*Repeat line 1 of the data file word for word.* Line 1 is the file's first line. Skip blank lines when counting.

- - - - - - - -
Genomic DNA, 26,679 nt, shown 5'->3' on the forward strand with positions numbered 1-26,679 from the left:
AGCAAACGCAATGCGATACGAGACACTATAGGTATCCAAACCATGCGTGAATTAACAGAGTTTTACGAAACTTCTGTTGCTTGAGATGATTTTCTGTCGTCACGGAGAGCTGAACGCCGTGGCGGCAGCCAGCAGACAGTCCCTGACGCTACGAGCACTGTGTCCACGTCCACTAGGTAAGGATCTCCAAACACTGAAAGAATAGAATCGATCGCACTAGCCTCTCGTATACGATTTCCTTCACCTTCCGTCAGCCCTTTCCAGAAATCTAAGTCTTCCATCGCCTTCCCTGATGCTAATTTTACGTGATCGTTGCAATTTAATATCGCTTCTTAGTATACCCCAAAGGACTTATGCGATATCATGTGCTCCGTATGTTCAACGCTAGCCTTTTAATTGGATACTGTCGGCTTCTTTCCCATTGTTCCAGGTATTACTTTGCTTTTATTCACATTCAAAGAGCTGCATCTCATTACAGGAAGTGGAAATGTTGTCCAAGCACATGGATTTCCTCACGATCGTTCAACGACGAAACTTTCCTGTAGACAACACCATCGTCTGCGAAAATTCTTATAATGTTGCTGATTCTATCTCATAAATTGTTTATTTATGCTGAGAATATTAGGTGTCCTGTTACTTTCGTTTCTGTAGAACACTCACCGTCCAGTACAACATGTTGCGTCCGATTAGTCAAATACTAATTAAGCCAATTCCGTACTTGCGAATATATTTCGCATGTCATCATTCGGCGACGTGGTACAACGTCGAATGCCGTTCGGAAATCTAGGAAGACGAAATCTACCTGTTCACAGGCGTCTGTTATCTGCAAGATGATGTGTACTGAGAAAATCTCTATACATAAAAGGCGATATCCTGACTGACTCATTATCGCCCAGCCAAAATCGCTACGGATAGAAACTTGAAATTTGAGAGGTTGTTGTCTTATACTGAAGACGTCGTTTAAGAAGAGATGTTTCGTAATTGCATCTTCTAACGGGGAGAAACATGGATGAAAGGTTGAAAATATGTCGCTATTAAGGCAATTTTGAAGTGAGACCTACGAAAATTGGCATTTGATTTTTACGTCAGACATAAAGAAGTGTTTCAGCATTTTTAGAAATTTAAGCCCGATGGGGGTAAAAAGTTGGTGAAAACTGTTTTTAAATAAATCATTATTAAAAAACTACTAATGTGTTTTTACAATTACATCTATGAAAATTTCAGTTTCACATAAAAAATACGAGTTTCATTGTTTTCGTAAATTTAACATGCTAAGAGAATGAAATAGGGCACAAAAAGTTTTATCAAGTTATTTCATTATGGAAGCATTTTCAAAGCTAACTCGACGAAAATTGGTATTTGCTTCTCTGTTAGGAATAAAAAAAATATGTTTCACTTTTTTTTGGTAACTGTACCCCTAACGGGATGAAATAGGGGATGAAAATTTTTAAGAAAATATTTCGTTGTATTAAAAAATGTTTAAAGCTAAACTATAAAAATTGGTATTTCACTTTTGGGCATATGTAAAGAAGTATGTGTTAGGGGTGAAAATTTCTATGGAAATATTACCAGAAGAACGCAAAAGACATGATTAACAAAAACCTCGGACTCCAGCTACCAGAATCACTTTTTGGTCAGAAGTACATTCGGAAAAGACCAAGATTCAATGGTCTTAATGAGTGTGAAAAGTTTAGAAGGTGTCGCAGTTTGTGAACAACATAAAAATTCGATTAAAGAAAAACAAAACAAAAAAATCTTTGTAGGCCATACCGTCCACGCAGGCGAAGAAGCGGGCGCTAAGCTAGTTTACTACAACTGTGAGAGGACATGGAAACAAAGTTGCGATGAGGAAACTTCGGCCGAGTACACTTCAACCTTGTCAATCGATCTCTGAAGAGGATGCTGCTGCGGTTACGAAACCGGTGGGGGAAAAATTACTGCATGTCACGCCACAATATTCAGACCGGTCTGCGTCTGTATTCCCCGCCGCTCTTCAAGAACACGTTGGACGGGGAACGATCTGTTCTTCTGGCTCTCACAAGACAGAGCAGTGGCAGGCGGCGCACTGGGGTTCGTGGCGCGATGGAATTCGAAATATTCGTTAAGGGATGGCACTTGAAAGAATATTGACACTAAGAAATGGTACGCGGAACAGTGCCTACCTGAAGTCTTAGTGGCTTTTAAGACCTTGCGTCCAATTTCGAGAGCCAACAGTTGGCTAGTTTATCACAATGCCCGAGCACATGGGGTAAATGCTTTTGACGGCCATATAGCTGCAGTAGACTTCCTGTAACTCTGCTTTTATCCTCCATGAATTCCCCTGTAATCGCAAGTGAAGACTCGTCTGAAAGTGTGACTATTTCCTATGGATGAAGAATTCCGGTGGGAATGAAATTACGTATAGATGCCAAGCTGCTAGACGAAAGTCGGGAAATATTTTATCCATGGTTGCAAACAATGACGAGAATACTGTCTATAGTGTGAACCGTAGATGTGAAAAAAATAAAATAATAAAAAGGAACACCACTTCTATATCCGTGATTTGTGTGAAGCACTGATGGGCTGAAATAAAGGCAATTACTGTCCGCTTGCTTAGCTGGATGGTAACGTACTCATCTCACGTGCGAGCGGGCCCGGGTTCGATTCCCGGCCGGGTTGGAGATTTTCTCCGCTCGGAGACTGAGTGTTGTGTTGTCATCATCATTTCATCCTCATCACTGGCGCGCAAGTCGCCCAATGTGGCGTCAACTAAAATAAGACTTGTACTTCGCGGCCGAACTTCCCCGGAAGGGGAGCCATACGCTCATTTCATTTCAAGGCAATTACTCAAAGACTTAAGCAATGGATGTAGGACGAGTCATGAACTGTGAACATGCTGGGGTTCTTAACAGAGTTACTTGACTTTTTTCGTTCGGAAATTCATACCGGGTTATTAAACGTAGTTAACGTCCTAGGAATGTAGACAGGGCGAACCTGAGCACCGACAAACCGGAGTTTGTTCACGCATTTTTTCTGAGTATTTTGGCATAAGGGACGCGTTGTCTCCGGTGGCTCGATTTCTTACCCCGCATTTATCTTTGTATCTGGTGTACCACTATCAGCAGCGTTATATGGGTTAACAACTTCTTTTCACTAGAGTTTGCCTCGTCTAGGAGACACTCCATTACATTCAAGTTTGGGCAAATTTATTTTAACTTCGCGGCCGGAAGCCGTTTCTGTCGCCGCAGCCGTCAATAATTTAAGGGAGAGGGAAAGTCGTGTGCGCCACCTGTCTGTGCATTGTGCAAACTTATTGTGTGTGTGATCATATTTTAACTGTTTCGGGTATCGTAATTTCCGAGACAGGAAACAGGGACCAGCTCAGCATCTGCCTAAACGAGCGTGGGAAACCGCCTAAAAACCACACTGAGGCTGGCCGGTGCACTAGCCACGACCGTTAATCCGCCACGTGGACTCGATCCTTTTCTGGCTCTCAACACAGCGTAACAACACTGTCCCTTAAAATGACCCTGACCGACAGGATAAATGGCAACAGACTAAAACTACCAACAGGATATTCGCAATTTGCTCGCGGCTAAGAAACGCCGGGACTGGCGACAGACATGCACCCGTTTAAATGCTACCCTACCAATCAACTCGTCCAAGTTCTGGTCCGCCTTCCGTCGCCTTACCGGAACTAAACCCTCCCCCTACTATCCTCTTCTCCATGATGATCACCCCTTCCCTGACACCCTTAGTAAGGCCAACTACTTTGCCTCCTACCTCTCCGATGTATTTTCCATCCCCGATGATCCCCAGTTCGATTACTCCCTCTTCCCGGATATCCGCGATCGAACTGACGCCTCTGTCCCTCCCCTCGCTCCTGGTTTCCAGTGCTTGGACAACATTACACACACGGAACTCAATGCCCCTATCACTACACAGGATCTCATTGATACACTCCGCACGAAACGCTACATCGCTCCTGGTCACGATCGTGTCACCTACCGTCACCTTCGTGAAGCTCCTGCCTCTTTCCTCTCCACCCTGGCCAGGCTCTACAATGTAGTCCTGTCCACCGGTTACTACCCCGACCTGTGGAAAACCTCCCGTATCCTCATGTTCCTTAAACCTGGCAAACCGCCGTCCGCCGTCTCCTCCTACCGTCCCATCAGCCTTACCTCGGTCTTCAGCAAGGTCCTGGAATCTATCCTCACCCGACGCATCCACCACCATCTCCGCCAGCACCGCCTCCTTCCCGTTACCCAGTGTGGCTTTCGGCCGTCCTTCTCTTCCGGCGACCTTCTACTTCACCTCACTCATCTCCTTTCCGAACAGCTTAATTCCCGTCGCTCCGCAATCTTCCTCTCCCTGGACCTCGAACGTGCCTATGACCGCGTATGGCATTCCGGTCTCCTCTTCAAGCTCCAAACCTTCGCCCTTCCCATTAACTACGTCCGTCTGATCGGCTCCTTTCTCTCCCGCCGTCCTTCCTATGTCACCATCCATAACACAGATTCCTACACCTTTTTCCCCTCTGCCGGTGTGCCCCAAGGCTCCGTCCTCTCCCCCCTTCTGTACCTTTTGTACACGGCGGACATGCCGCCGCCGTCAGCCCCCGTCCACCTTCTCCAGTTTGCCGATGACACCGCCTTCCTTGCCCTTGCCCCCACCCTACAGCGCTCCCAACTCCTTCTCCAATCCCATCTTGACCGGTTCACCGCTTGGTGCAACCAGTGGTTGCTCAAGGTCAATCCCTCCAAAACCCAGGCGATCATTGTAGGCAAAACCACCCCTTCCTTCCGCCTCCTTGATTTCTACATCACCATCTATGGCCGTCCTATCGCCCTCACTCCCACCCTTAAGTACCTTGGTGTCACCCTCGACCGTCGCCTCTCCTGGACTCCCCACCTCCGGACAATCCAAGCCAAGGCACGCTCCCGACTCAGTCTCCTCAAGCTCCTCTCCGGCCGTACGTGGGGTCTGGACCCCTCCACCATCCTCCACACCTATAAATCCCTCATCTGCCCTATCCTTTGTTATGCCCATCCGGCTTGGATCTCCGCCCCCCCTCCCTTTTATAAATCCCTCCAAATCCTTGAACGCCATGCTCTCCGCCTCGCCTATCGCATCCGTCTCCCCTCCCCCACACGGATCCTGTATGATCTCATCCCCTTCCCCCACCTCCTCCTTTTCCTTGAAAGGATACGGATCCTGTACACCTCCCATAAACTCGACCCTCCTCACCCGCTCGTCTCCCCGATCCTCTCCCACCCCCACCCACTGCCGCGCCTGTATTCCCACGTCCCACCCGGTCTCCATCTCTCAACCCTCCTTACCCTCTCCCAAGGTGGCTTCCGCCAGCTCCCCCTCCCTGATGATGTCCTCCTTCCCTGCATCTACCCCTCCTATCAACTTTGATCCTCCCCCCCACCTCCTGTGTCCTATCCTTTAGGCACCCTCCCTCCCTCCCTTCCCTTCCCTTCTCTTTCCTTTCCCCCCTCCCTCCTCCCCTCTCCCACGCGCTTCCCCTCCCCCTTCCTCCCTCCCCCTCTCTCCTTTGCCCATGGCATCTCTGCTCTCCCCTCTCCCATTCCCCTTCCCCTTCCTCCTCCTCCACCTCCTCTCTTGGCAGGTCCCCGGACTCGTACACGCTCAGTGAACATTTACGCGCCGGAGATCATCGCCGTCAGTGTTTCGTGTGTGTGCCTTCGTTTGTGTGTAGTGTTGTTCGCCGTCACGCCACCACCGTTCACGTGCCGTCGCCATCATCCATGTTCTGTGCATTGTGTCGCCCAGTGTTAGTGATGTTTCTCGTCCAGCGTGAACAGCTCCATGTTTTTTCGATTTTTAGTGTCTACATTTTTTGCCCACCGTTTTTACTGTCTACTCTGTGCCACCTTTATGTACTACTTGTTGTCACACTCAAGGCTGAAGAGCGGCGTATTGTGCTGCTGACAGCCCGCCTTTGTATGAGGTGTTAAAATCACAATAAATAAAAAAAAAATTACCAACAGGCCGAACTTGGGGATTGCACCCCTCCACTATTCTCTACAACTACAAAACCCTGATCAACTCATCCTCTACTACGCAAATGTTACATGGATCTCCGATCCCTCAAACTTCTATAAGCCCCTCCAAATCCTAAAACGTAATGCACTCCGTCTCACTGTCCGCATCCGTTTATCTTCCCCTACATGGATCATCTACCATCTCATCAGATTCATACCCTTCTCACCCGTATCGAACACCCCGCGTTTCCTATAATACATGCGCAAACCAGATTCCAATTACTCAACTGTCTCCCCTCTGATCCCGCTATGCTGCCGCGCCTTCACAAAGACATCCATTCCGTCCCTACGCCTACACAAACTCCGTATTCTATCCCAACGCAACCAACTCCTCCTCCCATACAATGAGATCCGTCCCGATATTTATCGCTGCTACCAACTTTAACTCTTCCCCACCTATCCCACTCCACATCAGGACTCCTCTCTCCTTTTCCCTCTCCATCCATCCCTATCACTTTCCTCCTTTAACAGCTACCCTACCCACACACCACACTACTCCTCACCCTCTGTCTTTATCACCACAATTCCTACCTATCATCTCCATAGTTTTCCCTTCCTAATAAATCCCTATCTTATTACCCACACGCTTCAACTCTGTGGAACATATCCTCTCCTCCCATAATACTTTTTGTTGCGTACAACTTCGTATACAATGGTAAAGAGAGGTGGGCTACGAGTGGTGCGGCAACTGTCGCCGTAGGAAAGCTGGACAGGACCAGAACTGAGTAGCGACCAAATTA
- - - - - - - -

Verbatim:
Genomic DNA, 26,679 nt, shown 5'->3' on the forward strand with positions numbered 1-26,679 from the left: